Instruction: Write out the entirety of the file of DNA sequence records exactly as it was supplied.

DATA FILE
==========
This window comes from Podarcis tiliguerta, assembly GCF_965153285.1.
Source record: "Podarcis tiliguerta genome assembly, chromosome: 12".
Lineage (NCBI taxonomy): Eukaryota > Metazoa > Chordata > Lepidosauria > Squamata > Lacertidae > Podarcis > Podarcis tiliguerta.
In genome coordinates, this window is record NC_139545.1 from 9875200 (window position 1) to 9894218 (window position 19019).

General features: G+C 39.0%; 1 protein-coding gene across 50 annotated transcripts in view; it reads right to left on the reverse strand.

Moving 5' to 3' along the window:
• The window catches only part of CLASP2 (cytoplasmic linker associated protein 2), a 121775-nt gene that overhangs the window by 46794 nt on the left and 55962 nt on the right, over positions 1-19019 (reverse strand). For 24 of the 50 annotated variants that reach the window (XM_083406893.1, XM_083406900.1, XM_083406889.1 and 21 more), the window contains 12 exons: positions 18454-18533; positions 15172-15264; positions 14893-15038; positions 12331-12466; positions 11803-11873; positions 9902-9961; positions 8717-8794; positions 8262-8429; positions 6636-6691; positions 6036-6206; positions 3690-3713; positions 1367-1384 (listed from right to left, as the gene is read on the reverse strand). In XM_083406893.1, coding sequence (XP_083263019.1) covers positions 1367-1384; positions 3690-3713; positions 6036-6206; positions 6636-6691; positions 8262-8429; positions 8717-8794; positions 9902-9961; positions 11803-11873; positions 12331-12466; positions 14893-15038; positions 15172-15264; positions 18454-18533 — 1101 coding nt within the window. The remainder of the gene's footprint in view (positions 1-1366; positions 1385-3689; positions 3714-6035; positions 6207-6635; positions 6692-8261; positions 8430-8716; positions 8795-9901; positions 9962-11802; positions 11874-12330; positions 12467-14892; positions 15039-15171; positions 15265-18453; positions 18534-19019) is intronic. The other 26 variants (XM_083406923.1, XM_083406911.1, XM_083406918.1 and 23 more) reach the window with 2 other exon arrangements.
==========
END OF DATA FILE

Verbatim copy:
This window comes from Podarcis tiliguerta, assembly GCF_965153285.1.
Source record: "Podarcis tiliguerta genome assembly, chromosome: 12".
Lineage (NCBI taxonomy): Eukaryota > Metazoa > Chordata > Lepidosauria > Squamata > Lacertidae > Podarcis > Podarcis tiliguerta.
In genome coordinates, this window is record NC_139545.1 from 9875200 (window position 1) to 9894218 (window position 19019).

General features: G+C 39.0%; 1 protein-coding gene across 50 annotated transcripts in view; it reads right to left on the reverse strand.

Moving 5' to 3' along the window:
• The window catches only part of CLASP2 (cytoplasmic linker associated protein 2), a 121775-nt gene that overhangs the window by 46794 nt on the left and 55962 nt on the right, over positions 1-19019 (reverse strand). For 24 of the 50 annotated variants that reach the window (XM_083406893.1, XM_083406900.1, XM_083406889.1 and 21 more), the window contains 12 exons: positions 18454-18533; positions 15172-15264; positions 14893-15038; positions 12331-12466; positions 11803-11873; positions 9902-9961; positions 8717-8794; positions 8262-8429; positions 6636-6691; positions 6036-6206; positions 3690-3713; positions 1367-1384 (listed from right to left, as the gene is read on the reverse strand). In XM_083406893.1, coding sequence (XP_083263019.1) covers positions 1367-1384; positions 3690-3713; positions 6036-6206; positions 6636-6691; positions 8262-8429; positions 8717-8794; positions 9902-9961; positions 11803-11873; positions 12331-12466; positions 14893-15038; positions 15172-15264; positions 18454-18533 — 1101 coding nt within the window. The remainder of the gene's footprint in view (positions 1-1366; positions 1385-3689; positions 3714-6035; positions 6207-6635; positions 6692-8261; positions 8430-8716; positions 8795-9901; positions 9962-11802; positions 11874-12330; positions 12467-14892; positions 15039-15171; positions 15265-18453; positions 18534-19019) is intronic. The other 26 variants (XM_083406923.1, XM_083406911.1, XM_083406918.1 and 23 more) reach the window with 2 other exon arrangements.